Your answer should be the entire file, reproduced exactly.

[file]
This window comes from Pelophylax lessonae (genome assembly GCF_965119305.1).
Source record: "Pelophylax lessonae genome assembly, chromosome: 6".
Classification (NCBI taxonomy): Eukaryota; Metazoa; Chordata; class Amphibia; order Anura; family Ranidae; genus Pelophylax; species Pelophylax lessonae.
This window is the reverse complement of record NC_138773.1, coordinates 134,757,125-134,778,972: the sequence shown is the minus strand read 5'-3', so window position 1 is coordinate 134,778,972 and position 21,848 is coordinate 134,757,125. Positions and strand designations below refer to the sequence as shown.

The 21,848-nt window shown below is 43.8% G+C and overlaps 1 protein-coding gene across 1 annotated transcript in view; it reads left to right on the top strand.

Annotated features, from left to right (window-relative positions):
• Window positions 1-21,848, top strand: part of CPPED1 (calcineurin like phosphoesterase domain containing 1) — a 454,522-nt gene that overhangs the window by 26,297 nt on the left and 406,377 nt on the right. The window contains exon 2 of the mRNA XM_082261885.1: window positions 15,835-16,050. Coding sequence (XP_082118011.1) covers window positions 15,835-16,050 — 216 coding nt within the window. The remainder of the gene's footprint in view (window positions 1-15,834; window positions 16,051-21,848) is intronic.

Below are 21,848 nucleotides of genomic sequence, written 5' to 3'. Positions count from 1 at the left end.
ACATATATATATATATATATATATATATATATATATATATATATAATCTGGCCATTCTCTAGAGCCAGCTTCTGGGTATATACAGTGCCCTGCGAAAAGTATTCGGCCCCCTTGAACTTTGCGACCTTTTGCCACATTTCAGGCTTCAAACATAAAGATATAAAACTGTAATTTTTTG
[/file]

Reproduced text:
This window comes from Pelophylax lessonae (genome assembly GCF_965119305.1).
Source record: "Pelophylax lessonae genome assembly, chromosome: 6".
Classification (NCBI taxonomy): Eukaryota; Metazoa; Chordata; class Amphibia; order Anura; family Ranidae; genus Pelophylax; species Pelophylax lessonae.
This window is the reverse complement of record NC_138773.1, coordinates 134,757,125-134,778,972: the sequence shown is the minus strand read 5'-3', so window position 1 is coordinate 134,778,972 and position 21,848 is coordinate 134,757,125. Positions and strand designations below refer to the sequence as shown.

The 21,848-nt window shown below is 43.8% G+C and overlaps 1 protein-coding gene across 1 annotated transcript in view; it reads left to right on the top strand.

Annotated features, from left to right (window-relative positions):
• Window positions 1-21,848, top strand: part of CPPED1 (calcineurin like phosphoesterase domain containing 1) — a 454,522-nt gene that overhangs the window by 26,297 nt on the left and 406,377 nt on the right. The window contains exon 2 of the mRNA XM_082261885.1: window positions 15,835-16,050. Coding sequence (XP_082118011.1) covers window positions 15,835-16,050 — 216 coding nt within the window. The remainder of the gene's footprint in view (window positions 1-15,834; window positions 16,051-21,848) is intronic.

Below are 21,848 nucleotides of genomic sequence, written 5' to 3'. Positions count from 1 at the left end.
ACATATATATATATATATATATATATATATATATATATATATATAATCTGGCCATTCTCTAGAGCCAGCTTCTGGGTATATACAGTGCCCTGCGAAAAGTATTCGGCCCCCTTGAACTTTGCGACCTTTTGCCACATTTCAGGCTTCAAACATAAAGATATAAAACTGTAATTTTTTG